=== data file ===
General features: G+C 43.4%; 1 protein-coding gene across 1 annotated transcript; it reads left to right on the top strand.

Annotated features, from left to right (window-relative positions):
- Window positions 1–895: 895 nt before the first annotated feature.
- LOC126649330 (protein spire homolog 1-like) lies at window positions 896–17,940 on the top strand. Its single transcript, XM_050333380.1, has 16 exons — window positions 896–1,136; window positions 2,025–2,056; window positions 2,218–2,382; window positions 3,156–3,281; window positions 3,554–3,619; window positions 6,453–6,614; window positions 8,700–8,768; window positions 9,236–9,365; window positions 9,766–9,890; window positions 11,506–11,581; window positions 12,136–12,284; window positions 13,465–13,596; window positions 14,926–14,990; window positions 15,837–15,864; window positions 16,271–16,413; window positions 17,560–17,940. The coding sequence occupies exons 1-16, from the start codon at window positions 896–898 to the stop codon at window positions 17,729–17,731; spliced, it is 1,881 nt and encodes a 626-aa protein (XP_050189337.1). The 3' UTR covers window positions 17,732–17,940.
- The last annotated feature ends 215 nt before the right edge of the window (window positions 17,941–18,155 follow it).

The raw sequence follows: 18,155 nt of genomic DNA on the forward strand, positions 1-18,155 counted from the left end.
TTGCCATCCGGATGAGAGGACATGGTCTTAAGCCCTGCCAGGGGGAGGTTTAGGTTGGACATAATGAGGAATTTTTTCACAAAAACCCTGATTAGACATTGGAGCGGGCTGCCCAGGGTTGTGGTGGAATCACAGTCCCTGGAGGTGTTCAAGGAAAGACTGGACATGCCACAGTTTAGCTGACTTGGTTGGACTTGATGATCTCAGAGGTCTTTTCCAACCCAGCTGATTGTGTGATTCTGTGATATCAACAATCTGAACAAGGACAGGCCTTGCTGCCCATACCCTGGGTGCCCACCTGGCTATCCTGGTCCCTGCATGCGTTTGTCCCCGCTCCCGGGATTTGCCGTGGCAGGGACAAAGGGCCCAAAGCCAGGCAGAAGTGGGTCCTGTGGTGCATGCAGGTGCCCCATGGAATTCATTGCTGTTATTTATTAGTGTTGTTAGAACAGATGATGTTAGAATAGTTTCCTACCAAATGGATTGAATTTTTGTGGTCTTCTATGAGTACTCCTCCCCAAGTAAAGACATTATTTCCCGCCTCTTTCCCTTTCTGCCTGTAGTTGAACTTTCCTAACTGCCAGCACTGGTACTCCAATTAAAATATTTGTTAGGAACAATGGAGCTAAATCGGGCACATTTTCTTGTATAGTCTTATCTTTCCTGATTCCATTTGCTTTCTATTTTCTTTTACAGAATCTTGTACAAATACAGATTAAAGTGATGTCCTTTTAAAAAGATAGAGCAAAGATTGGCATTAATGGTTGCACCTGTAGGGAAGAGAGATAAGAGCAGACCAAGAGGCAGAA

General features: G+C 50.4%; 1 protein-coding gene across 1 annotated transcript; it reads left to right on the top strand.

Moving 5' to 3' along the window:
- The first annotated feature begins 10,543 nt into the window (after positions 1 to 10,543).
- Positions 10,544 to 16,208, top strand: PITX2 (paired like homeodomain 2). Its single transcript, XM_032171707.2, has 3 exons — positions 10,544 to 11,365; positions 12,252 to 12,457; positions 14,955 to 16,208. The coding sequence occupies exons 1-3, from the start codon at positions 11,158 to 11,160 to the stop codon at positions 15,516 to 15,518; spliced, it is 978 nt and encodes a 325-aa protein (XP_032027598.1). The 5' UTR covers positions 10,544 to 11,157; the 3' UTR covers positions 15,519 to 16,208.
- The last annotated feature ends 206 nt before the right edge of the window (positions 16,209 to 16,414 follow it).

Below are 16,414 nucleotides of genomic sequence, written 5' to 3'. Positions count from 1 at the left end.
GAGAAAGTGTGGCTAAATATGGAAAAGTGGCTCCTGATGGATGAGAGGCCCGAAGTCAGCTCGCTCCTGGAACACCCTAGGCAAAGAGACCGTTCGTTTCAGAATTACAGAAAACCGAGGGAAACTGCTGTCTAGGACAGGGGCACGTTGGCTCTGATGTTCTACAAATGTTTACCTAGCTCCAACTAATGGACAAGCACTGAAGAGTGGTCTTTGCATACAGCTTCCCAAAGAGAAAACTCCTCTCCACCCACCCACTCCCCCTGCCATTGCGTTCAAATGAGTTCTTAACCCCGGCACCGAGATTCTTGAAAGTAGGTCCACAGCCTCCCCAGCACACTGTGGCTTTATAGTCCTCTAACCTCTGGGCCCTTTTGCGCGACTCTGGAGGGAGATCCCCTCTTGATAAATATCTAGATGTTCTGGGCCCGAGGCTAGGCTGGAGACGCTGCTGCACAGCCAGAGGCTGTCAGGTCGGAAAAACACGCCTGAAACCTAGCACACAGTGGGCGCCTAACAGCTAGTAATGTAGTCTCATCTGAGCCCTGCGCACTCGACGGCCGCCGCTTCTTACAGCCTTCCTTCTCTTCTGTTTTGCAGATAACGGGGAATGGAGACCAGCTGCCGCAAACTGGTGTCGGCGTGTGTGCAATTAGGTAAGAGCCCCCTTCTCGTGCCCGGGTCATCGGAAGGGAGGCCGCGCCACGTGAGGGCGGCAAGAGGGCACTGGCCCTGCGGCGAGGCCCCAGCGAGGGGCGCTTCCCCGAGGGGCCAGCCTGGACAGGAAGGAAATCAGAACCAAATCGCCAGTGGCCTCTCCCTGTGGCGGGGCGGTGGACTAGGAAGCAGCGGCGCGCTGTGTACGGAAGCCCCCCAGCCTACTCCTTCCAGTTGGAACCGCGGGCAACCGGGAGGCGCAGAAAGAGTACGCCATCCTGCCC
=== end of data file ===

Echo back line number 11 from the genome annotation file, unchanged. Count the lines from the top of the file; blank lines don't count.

- Positions 10,544 to 16,208, top strand: PITX2 (paired like homeodomain 2). Its single transcript, XM_032171707.2, has 3 exons — positions 10,544 to 11,365; positions 12,252 to 12,457; positions 14,955 to 16,208. The coding sequence occupies exons 1-3, from the start codon at positions 11,158 to 11,160 to the stop codon at positions 15,516 to 15,518; spliced, it is 978 nt and encodes a 325-aa protein (XP_032027598.1). The 5' UTR covers positions 10,544 to 11,157; the 3' UTR covers positions 15,519 to 16,208.